I’ve woken up disheartened and frustrated with the politics involved with the Southern Resident Killer Whale recovery. This week, a moratorium on whale watching has been proposed, and not simply because I am a whale watching guide, I find it beyond ill-advised. Rather than get into every little detail about the threats and recovery strategy for the SRKWs,that you can find elsewhere, I’ll cover why I feel the decision is a poor one. The issue is, and has been for a while, salmon restoration. Not sport fishing, not whale watching, not “too many seals”. I’m not saying boat noise is not an issue, but there is a huge difference between the noise generated by a small vessel and the noise generated by a tanker. Here’s where it becomes, as wildlife issues tend to become, economy vs. environment. Are the politicians willing to hinder short-term economic gain for long-term environmental benefit? It would seem that the cost of removing the dams is too much. It would seem the reduction in tanker traffic is too politically costly. There are other far more beneficial options that would impact the SRKWs greater, but elected officials are reluctant to choose these options. I believe that the whale watching industry has, in the eyes of the politicians, helped create this problem. We inform. We highlight issues. We educate. We have had meaningful conversations with guests about the issues that have arisen. We’ve shared pictures captured on these tours. We’ve explained what steps they can take if they feel motivated to do so. The removal of whale watching will reduce some boat noise. It will also reduce the messaging that is bringing these issues to the fore. It will reduce the ability for the general public to feel as engaged in the issues. It will reduce the amount of coverage that the SRKWs recieve. All that doesn’t have a net benefit for the SRKWs, it allows them to continue to slip away. Only they’ll slip away more quietly. . . Photo is of a Bigg’s killer whale. This population is growing at 5% per year, and is now the killer whale population of focus for the whale watching industry in Victoria. SRKWs are being targeted on ~10% of tours.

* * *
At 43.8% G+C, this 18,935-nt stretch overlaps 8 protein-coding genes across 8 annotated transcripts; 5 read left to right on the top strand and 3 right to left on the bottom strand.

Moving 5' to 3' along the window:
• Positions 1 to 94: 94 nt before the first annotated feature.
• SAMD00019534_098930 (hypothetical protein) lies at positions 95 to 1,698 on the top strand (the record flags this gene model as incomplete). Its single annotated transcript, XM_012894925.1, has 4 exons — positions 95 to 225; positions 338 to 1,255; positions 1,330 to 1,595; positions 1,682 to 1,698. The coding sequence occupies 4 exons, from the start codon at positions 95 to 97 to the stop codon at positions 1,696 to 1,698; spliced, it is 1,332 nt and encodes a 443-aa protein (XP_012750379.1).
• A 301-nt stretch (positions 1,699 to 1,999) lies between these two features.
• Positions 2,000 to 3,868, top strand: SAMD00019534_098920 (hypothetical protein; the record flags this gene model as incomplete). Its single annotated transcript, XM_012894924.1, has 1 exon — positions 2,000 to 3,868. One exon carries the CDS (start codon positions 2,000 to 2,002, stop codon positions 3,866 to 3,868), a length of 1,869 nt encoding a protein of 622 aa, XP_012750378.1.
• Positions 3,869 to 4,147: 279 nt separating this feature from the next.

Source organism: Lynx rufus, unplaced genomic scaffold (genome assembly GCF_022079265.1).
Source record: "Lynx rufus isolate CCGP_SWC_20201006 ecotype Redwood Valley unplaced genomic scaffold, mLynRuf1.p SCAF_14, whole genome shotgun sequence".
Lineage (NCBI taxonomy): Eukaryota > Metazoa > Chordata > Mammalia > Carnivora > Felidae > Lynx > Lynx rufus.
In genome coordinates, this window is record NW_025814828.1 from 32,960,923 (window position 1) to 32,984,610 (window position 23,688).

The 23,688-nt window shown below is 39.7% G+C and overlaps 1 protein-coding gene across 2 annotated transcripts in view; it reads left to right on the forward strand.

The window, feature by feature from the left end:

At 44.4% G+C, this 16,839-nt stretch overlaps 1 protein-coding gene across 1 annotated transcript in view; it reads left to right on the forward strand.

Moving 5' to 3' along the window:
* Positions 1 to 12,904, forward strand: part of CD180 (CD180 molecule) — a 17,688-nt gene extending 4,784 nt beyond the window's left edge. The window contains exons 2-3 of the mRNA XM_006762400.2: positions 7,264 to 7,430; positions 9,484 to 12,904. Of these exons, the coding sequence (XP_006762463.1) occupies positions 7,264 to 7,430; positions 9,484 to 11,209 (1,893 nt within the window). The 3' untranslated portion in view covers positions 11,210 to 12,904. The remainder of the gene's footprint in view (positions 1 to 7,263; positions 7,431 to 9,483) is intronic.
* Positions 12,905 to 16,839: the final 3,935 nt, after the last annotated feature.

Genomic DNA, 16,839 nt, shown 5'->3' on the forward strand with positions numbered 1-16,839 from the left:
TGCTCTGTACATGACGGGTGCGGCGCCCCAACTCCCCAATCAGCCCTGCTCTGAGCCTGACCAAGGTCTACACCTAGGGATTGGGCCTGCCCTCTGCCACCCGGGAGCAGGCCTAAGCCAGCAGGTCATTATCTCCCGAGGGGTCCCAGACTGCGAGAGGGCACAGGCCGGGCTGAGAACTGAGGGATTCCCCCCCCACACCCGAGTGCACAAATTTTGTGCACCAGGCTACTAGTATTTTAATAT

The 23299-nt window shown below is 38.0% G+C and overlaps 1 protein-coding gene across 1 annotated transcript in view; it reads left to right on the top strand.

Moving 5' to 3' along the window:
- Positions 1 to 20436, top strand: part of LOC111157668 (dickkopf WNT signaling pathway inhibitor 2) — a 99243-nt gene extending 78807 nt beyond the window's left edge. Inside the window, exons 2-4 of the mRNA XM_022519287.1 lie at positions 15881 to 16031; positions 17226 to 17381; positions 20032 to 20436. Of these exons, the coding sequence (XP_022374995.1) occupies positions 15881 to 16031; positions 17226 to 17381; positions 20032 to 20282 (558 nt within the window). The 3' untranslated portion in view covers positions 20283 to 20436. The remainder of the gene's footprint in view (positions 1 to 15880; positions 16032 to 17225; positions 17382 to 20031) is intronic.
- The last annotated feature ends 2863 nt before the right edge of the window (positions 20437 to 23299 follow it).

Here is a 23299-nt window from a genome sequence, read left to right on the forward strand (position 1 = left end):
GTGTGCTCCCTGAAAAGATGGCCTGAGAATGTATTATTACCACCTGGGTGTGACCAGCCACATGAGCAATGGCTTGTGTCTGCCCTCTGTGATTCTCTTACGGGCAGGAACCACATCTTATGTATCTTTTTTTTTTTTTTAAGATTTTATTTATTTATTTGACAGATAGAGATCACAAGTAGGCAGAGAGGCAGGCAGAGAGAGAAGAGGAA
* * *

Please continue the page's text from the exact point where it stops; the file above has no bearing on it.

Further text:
A post shared by Mark Sawyer (@mark_sawyer) on

Brett Soberg, told Global News that “It’s pretty clear food scarcity, not noise from boats that is the biggest concern to the southern residents”. The situation does appear bizarre, that a few whale watching boats are being deemed an issue, whilst huge tankers and all the pleasure boats are not considered to be a more significant concern. 

Are the politicians willing to hinder short-term economic gain for long-term environmental benefit?

Andrew Trites, of the University of British Columbia, where he is the Director of UBC’s Marine Mammal Research Unit, supported this observation, when he told CTV news that “Nothing’s being talked about for all the small pleasure boaters that are roaring around“. Andrew continues to explain that “We don’t ever talk about what’s happened to the food supply… The irony is that the whale-watching industry that takes out many, many people in each boat, they know the whales better than anybody else“. Elsewhere, Mark Malleson, the Prince of Whales, also told CTV that “Many of us are taking photographs, collecting data, so a huge attribute for the scientific community“.